Recently, I was having a conversation with one of our philanthropic member organization directors and remarked to him how thrilled I was to learn of his family’s contribution to Meridian, MS. His grandfather owned and operated the E.F. Young Hotel which was a place that black travelers could find quality lodging during the years of segregation. He commented that he was happy to see the local media recognize his grandfather’s contribution but that he and his family always try to get the media to give their grandmother more credit. After their grandfather died at an early age, their grandmother, a young black woman, was left to raise their three children while successfully managing multiple businesses alone for over a decade. He described her as being “humble on the surface while being a fierce strategist.”
As we entered Women’s History Month, I have reflected on this conversation. So often we are reminded of those women whose life stories are chronicled in history books and their names are etched in our cultural fabric to be told and re-told for generations to come. But what about the women we rarely hear about; women who also rose to the occasion during difficult moments in their lives but whose stories may go untold. Those women who are or were heroes in their communities or even families who approached adversity with intensity and resilience.
At this time, I encourage us all to reflect on the contributions that women have made to our society and especially think about the ones whose quiet stories may not get told to the masses. One of my heroes is a woman named Katherine Anderson. She rose to the occasion when her widowed daughter died and left thirteen children orphaned. She welcomed them into her home and provided them with the nurturing and security they needed to develop and reach their full potential. One of those children was my great-grandfather. I was told that Katherine Anderson, Grandma Katy, was a caring and calming force in the lives of those she touched. I am because of her.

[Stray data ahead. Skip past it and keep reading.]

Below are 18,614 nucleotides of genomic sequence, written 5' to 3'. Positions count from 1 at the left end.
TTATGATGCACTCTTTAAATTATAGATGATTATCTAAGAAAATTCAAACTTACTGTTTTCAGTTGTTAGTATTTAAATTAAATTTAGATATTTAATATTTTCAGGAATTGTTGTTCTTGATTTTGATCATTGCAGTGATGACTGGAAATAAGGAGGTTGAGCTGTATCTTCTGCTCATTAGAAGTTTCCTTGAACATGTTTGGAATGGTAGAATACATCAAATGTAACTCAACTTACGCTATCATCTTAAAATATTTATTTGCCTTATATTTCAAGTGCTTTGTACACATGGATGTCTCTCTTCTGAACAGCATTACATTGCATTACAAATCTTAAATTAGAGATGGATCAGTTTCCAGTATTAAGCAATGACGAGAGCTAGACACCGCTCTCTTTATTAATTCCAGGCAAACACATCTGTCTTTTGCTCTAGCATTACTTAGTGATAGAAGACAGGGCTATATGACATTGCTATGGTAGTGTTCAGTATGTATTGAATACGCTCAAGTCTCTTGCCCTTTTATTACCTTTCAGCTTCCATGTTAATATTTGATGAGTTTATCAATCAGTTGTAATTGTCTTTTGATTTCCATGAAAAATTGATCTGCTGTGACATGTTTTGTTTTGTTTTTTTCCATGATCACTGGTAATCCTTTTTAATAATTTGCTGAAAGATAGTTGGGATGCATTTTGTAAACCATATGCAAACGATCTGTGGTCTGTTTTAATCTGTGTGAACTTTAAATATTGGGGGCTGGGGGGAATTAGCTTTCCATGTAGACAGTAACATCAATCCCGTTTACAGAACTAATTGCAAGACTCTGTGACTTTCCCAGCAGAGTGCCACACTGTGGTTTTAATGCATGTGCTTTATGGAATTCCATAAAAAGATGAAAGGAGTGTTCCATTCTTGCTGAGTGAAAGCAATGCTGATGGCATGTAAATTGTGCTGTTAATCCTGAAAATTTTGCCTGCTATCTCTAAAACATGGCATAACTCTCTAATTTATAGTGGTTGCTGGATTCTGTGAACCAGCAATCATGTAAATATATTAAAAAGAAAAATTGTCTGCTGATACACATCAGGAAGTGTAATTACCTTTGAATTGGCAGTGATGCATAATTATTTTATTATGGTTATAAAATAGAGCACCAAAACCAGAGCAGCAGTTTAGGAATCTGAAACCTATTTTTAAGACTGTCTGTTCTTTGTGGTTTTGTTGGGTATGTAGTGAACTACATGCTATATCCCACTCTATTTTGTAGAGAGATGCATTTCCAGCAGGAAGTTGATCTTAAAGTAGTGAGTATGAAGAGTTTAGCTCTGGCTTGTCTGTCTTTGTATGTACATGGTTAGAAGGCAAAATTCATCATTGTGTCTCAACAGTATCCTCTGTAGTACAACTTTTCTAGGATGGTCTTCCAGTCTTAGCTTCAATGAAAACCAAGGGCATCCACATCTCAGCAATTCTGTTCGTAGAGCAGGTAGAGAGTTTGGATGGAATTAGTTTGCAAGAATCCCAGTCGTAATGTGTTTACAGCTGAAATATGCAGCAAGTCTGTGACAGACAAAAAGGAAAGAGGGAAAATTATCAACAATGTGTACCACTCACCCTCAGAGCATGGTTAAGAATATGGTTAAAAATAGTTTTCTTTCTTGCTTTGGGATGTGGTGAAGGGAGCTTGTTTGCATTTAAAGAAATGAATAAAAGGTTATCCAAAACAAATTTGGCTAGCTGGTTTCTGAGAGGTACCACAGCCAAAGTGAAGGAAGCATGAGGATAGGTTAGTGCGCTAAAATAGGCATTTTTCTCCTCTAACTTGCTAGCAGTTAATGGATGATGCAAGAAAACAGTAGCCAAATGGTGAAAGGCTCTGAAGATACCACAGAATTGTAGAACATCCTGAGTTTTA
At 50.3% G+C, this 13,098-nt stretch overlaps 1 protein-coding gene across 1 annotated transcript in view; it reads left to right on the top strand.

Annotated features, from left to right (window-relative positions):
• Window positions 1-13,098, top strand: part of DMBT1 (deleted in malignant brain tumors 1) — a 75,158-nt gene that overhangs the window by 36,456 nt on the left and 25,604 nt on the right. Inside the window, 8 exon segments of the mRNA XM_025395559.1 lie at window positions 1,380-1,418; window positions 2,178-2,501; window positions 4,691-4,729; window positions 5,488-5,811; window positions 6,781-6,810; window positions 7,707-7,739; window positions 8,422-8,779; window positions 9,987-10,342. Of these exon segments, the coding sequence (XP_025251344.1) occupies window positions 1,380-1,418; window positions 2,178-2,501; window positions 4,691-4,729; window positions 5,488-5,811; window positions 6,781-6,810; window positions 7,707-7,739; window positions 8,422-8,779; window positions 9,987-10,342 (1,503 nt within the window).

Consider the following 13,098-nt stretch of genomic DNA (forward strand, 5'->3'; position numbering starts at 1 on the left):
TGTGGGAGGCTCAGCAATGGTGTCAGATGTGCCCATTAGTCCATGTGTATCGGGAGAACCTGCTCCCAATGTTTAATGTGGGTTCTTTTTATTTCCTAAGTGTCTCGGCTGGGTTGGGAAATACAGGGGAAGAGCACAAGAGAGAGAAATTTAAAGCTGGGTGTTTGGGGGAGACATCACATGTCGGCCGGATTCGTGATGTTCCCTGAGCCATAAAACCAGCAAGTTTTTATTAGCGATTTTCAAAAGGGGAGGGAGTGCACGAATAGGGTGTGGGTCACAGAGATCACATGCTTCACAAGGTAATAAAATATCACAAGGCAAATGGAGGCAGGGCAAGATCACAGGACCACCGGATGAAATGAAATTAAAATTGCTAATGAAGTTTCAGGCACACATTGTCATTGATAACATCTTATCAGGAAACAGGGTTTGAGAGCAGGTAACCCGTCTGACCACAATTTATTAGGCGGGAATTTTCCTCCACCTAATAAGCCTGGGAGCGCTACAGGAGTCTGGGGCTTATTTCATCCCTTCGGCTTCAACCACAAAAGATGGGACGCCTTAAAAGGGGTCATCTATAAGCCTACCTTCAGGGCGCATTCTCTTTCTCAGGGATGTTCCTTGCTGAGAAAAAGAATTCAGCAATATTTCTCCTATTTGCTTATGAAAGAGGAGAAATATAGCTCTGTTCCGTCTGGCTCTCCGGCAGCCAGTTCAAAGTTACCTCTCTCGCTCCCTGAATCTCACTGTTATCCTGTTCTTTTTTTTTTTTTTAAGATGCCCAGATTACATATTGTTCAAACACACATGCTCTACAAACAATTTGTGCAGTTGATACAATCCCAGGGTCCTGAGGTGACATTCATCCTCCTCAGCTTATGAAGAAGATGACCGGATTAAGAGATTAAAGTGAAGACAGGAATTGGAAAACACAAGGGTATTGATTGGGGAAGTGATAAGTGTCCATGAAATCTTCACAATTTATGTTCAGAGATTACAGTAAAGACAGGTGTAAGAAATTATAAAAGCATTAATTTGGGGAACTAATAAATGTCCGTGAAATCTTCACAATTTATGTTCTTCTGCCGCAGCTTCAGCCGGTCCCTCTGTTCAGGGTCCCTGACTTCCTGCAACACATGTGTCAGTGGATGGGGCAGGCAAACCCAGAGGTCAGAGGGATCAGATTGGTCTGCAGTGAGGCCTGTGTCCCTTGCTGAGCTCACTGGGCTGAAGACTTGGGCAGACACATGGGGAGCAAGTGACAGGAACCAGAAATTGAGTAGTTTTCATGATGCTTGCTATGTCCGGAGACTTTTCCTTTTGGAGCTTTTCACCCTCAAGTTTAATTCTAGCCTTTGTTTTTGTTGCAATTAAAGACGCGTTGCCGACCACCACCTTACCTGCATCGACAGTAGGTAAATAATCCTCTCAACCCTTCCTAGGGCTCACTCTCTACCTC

The Alliance enters this season of reflection and gratitude, deeply appreciative of the support from our many members, supporters, and friends.
The Phil Hardin Foundation in Meridian was chartered in 1964 with the charge to “improve the education of Mississippians.” For nearly six decades, we have strived to be a catalyst for educational opportunity and community improvement in Mississippi through innovative leadership and productive partnerships.
This summer, I joined thought leaders from Mississippi and across the country in the FutureGood Studio’s futurism training program. It was transformational. This experience redefined my outlook, both professionally as a nonprofit leader and on a personal level. It fundamentally altered the way I approach work and staff engagement and envision the future for both myself and the clients we serve.